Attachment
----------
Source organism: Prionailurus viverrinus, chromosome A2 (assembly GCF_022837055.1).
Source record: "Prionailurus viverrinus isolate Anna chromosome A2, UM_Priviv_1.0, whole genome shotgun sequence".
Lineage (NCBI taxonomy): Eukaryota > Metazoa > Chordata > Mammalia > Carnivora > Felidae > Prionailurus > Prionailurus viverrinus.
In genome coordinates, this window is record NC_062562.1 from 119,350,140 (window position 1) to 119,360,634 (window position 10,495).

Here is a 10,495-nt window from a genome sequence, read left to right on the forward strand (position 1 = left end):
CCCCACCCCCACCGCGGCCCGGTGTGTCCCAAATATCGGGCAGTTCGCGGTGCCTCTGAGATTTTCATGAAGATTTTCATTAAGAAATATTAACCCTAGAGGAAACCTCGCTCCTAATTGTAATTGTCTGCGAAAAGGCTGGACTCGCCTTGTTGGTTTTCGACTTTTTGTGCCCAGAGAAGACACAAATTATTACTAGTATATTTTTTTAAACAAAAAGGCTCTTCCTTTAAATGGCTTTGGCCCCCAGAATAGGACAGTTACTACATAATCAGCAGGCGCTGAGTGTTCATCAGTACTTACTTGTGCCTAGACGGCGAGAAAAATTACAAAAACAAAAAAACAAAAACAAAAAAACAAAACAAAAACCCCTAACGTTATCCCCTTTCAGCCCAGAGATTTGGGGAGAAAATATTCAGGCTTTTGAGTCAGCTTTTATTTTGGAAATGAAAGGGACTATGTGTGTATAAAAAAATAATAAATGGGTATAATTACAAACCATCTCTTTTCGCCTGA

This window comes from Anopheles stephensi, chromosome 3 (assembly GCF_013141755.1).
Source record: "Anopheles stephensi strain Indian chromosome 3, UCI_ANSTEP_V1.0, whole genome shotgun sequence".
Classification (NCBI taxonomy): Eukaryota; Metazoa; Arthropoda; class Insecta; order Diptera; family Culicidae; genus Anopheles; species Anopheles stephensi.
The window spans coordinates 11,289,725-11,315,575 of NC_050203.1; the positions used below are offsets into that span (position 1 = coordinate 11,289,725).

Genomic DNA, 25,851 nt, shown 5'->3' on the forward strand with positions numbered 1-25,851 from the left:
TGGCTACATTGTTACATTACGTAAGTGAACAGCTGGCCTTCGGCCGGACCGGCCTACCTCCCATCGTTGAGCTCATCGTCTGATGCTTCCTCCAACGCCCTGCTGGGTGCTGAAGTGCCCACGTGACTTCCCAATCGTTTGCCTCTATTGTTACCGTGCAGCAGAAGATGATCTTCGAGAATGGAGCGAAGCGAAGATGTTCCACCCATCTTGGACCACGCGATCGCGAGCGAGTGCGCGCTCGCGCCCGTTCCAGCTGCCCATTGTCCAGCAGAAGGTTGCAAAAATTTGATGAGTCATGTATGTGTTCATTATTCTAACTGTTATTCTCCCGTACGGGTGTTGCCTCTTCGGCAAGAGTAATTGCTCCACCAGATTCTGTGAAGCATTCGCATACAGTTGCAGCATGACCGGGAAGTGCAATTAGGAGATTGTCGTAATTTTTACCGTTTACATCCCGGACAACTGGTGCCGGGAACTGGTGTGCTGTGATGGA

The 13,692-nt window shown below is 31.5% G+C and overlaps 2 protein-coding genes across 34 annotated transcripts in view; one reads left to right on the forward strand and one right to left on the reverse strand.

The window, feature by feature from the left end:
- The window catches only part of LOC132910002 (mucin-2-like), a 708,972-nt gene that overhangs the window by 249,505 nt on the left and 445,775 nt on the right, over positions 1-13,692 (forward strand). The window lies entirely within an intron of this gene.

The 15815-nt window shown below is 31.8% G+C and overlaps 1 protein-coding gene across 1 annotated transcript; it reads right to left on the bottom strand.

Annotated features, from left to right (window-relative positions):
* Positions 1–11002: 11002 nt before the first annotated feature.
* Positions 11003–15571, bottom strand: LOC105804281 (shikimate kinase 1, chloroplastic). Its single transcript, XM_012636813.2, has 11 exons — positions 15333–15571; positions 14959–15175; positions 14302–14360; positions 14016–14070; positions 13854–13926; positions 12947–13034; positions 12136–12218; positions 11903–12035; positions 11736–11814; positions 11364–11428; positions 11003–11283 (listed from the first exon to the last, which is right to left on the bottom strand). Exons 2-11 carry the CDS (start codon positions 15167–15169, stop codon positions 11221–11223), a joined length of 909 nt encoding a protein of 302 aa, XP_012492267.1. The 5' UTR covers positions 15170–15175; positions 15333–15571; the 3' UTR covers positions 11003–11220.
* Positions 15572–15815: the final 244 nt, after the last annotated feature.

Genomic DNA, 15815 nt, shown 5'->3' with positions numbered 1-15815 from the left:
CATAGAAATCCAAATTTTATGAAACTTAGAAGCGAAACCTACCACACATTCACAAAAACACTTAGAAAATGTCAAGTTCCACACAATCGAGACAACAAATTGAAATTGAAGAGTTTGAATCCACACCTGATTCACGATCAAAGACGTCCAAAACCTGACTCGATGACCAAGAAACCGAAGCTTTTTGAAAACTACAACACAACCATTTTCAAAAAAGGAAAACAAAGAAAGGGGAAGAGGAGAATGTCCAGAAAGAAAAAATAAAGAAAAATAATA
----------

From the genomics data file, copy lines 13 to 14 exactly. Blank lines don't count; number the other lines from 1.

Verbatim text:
The 13,692-nt window shown below is 31.5% G+C and overlaps 2 protein-coding genes across 34 annotated transcripts in view; one reads left to right on the forward strand and one right to left on the reverse strand.

The window, feature by feature from the left end: